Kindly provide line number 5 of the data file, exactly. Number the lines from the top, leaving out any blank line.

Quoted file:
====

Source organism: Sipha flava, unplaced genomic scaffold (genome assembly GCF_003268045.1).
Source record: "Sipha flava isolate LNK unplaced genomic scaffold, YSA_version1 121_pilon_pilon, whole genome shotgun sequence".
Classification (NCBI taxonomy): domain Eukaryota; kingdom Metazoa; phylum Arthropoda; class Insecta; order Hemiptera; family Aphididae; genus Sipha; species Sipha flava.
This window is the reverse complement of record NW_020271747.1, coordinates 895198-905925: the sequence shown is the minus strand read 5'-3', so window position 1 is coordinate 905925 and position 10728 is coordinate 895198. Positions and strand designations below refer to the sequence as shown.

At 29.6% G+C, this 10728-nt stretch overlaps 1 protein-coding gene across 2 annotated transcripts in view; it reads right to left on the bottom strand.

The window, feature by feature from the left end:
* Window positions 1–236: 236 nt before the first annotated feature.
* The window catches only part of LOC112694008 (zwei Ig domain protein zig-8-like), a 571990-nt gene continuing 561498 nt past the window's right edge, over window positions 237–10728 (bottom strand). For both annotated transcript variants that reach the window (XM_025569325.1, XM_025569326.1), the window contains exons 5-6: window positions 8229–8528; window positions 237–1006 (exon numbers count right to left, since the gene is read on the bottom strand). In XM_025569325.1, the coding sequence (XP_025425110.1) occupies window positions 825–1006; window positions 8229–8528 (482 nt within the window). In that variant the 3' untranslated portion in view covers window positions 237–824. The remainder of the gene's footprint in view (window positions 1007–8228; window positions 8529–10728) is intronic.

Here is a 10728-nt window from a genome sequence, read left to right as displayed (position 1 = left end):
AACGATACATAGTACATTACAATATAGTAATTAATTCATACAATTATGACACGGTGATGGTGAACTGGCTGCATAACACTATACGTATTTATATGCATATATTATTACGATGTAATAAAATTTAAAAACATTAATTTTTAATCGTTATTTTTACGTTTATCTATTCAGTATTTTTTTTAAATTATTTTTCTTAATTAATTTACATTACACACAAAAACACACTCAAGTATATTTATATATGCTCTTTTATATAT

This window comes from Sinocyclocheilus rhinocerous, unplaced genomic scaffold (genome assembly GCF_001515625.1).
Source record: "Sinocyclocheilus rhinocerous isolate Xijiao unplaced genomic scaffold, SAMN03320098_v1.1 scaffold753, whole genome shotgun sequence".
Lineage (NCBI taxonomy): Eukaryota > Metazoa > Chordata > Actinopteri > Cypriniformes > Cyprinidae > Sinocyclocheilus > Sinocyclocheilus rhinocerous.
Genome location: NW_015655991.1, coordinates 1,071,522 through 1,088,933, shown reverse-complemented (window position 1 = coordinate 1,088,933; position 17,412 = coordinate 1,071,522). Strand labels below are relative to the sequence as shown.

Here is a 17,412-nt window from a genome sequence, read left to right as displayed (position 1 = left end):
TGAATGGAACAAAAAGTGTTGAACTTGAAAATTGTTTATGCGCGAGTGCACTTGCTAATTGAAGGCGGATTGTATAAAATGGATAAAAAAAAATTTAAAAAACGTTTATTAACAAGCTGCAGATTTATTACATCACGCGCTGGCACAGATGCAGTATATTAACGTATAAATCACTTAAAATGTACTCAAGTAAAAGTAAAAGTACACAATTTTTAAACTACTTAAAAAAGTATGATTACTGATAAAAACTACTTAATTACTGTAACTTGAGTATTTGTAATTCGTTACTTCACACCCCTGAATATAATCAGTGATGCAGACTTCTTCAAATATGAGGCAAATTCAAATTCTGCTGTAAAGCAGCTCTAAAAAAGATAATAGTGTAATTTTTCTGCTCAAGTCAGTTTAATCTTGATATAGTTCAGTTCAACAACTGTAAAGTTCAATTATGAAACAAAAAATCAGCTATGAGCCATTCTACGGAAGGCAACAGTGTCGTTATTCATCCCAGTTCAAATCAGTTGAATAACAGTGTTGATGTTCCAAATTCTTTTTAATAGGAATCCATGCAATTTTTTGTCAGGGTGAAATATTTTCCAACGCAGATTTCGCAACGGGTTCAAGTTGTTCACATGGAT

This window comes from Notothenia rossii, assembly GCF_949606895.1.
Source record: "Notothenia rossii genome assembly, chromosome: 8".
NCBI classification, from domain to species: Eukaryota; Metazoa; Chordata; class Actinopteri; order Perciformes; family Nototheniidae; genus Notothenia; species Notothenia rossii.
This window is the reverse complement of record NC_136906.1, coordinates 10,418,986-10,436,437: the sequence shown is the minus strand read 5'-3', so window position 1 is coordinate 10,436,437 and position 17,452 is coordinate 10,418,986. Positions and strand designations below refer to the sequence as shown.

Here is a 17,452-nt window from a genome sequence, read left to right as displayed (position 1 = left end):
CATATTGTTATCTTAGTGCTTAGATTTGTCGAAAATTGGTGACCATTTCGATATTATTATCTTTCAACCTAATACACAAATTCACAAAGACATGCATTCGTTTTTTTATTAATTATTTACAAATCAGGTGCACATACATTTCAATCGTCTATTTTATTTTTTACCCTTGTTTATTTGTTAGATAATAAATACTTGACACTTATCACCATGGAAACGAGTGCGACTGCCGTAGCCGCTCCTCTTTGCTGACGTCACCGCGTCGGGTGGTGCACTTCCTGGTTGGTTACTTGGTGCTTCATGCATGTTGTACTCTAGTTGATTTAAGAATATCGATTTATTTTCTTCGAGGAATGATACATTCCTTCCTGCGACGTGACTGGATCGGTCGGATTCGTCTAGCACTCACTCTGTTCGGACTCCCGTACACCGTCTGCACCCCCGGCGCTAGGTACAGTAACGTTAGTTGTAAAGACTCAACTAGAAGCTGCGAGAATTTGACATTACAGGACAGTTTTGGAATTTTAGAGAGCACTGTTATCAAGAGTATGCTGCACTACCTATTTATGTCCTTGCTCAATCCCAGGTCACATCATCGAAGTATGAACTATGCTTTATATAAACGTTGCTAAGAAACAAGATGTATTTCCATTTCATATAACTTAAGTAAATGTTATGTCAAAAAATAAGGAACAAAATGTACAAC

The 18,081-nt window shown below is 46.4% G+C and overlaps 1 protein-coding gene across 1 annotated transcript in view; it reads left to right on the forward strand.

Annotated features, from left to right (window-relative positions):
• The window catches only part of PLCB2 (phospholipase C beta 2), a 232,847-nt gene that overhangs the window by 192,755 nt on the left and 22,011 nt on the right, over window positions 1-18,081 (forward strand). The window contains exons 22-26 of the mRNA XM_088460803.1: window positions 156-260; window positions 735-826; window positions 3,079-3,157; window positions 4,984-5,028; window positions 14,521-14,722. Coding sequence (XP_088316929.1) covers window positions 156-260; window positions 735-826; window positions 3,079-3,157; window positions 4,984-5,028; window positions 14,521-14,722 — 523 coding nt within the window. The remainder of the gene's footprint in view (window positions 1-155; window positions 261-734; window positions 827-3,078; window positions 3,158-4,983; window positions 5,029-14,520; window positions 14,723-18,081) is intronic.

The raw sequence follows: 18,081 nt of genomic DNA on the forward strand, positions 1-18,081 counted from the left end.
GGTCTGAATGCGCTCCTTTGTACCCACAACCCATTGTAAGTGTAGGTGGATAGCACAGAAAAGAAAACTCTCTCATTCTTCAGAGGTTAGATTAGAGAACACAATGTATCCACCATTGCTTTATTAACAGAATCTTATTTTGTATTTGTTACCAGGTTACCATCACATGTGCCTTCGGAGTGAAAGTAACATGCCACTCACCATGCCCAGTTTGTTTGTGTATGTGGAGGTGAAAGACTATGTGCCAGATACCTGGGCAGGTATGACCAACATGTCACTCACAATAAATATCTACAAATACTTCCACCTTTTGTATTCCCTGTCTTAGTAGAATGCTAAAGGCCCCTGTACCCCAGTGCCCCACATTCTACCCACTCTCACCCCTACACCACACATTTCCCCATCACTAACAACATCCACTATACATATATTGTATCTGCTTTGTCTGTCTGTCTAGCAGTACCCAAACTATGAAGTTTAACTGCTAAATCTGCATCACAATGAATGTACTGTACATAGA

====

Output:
At 29.6% G+C, this 10728-nt stretch overlaps 1 protein-coding gene across 2 annotated transcripts in view; it reads right to left on the bottom strand.